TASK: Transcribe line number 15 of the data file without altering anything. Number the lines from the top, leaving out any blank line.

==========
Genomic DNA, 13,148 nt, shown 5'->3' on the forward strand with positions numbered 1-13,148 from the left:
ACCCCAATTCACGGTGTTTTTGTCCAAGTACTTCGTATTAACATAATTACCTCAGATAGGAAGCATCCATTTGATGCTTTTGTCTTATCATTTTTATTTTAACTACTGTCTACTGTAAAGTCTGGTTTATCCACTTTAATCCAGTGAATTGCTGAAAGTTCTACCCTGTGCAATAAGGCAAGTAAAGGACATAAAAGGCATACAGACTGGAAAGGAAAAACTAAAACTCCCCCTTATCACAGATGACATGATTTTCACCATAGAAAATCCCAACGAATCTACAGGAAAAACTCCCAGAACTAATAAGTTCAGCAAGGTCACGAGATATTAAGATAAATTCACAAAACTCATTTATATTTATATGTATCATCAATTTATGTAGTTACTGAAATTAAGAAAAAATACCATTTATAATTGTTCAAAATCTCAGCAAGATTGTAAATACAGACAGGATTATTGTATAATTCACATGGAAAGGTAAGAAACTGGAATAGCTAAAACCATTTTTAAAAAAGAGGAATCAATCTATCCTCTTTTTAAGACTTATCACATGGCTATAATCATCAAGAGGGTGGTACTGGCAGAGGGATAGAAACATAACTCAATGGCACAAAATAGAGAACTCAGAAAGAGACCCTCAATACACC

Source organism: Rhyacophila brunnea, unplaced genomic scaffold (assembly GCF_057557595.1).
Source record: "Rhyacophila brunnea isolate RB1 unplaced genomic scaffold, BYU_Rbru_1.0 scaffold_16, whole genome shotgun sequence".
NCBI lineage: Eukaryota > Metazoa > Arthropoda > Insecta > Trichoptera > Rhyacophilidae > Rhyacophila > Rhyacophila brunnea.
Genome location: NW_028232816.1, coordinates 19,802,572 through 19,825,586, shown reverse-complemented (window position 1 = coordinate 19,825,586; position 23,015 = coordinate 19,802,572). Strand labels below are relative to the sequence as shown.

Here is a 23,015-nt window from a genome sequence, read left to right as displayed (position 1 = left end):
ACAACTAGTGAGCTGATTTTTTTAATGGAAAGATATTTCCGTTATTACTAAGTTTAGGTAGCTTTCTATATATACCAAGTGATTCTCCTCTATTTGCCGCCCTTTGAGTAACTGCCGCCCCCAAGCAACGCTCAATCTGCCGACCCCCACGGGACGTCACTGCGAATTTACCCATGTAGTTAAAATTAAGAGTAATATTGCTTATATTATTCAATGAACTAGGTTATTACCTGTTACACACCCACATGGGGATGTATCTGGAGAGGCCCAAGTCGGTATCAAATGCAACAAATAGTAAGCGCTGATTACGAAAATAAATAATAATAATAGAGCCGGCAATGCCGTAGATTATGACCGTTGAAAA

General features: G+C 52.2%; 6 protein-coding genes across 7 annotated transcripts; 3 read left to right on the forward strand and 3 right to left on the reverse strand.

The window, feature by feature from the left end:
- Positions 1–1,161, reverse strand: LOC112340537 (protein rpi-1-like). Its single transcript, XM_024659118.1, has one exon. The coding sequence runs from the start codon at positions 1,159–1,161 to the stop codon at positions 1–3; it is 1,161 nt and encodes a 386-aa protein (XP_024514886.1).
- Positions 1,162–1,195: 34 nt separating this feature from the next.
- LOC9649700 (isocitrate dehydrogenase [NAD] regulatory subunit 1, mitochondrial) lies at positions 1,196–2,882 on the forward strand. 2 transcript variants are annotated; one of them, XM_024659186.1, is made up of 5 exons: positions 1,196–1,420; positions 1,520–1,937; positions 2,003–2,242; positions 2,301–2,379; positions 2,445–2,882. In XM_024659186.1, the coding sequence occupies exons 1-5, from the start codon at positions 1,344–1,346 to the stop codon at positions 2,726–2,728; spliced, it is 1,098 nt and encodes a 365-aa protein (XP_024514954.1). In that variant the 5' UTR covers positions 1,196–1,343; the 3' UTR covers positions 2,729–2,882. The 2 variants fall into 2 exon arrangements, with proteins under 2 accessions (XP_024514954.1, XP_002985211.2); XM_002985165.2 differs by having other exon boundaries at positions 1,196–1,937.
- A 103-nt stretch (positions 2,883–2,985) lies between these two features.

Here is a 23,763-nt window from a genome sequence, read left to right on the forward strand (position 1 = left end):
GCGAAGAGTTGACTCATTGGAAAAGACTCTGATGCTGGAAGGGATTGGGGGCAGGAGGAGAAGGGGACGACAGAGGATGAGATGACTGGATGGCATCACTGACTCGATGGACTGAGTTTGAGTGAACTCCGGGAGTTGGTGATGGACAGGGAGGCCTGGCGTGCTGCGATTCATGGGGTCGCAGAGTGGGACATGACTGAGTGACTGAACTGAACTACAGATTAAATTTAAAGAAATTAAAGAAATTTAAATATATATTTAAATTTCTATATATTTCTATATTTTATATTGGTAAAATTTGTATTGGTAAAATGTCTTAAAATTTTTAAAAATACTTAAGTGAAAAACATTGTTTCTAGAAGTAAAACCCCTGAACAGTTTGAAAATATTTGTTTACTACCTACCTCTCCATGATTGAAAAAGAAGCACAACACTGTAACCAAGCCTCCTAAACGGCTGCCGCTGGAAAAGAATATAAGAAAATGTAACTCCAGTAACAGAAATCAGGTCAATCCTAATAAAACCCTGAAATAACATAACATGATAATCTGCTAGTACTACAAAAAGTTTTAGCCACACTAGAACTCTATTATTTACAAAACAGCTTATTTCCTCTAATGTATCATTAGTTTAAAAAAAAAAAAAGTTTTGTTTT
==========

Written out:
Here is a 23,763-nt window from a genome sequence, read left to right on the forward strand (position 1 = left end):